The UNFCCC is an international treaty that sets out an overall framework for intergovernmental efforts to tackle the challenges posed by climate change. The Convention’s ultimate objective is to stabilize atmospheric concentrations of greenhouse gases at a level that would prevent dangerous human interference with the climate system.
The Convention, which entered into force on March 21, 1994, has near universal membership, with 195 ratifying Parties (194 countries and one regional organization, the European Union).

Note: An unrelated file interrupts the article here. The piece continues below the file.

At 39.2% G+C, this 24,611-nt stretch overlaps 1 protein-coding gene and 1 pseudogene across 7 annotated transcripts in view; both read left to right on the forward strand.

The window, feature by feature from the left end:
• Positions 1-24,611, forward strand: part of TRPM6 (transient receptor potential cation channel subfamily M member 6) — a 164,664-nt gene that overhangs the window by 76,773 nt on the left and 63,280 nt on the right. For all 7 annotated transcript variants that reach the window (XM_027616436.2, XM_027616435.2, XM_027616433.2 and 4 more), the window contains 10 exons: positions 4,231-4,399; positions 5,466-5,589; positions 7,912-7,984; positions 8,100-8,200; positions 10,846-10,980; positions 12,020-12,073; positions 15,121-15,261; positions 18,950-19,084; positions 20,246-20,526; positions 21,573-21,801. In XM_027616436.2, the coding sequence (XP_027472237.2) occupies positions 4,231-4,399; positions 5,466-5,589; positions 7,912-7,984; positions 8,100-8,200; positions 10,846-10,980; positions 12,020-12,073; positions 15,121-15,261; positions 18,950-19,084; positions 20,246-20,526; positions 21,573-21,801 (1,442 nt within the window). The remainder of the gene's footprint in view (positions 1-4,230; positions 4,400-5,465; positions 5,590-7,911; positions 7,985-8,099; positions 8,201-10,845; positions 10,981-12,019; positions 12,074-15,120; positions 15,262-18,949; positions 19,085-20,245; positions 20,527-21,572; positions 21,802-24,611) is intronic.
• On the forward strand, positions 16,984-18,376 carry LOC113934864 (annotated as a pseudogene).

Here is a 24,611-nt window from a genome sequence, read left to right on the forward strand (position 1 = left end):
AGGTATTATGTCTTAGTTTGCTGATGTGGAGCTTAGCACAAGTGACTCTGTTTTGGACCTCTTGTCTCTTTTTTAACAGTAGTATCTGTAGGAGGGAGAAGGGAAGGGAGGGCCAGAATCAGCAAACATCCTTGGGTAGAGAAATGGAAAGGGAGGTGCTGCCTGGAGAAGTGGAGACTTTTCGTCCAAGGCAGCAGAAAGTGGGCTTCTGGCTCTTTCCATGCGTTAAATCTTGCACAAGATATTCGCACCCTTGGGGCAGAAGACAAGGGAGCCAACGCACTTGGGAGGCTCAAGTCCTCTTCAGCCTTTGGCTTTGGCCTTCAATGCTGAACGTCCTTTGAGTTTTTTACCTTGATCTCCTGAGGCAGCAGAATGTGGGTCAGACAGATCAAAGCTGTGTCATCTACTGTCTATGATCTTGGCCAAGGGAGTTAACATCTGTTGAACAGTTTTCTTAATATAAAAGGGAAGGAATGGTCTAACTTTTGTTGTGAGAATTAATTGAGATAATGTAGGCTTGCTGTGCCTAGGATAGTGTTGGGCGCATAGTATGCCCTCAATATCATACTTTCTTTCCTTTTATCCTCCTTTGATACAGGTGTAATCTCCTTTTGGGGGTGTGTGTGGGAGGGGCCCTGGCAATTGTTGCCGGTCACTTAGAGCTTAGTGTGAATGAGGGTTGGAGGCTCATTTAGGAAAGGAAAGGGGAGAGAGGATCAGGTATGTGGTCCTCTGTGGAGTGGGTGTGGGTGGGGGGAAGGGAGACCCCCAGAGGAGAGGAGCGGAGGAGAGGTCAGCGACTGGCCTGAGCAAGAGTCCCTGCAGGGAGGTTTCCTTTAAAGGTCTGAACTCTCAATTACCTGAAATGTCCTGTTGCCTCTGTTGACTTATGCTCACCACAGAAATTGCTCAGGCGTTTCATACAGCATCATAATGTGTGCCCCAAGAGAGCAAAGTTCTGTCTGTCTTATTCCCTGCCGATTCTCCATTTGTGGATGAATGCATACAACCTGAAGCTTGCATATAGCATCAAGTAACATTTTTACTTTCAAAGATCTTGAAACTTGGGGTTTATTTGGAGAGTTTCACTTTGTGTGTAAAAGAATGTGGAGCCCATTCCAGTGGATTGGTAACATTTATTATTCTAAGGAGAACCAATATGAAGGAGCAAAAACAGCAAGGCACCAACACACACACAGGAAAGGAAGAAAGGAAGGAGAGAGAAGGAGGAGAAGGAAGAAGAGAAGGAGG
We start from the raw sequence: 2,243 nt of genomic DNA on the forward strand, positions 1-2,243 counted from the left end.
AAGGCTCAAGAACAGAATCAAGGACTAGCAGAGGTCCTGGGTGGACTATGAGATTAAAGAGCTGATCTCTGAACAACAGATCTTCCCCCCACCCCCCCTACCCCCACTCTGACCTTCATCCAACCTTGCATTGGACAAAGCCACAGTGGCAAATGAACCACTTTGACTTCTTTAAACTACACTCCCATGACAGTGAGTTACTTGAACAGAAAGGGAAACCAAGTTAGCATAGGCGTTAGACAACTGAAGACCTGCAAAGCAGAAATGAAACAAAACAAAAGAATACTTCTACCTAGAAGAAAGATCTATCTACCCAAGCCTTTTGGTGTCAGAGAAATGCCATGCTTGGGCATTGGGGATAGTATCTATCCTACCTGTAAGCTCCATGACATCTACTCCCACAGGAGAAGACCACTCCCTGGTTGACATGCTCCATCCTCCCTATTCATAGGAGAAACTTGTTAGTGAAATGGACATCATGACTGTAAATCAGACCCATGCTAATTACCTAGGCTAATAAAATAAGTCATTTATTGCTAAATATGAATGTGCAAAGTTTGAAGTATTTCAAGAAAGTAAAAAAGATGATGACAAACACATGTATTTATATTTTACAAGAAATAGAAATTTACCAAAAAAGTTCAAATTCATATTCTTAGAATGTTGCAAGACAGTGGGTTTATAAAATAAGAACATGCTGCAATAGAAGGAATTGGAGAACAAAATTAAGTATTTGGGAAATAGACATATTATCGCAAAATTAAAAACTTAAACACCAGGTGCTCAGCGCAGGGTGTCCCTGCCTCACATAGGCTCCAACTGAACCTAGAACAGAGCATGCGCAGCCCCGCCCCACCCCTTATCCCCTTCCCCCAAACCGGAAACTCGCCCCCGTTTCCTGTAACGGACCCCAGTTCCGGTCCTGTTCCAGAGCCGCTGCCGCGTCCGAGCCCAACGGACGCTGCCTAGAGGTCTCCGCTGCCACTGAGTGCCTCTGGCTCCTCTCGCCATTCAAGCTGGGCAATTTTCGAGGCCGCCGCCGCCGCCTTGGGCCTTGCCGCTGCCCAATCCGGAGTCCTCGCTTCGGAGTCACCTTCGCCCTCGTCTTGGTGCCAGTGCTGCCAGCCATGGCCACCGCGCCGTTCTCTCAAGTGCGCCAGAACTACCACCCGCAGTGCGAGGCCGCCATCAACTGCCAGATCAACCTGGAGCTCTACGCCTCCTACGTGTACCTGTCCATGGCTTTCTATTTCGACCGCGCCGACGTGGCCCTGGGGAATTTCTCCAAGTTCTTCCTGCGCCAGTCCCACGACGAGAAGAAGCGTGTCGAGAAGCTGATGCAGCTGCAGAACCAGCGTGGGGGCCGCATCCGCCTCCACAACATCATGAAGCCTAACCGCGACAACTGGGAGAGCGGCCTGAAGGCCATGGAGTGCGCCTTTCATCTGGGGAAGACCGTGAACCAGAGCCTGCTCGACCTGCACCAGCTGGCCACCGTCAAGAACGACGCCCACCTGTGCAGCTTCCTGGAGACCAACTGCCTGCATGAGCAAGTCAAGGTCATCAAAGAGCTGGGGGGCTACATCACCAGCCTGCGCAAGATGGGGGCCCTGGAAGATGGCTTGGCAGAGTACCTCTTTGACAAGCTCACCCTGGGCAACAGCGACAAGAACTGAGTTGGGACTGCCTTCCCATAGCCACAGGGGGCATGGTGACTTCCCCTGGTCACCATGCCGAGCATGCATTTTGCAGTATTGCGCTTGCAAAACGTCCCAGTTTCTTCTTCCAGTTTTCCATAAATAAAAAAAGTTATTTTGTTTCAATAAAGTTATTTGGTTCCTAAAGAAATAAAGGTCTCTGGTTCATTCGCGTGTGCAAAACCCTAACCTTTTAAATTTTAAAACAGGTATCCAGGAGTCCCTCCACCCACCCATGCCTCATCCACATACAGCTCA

Under the Convention, governments:
- Gather and share information on greenhouse gas emissions, national policies and best practices;
- Launch national strategies for addressing greenhouse gas emissions and adapting to expected impacts, including the provision of financial and technological support to developing countries ; and
- Cooperate in adapting to the negative impacts of climate change.
For more information, visit the UNFCCC website.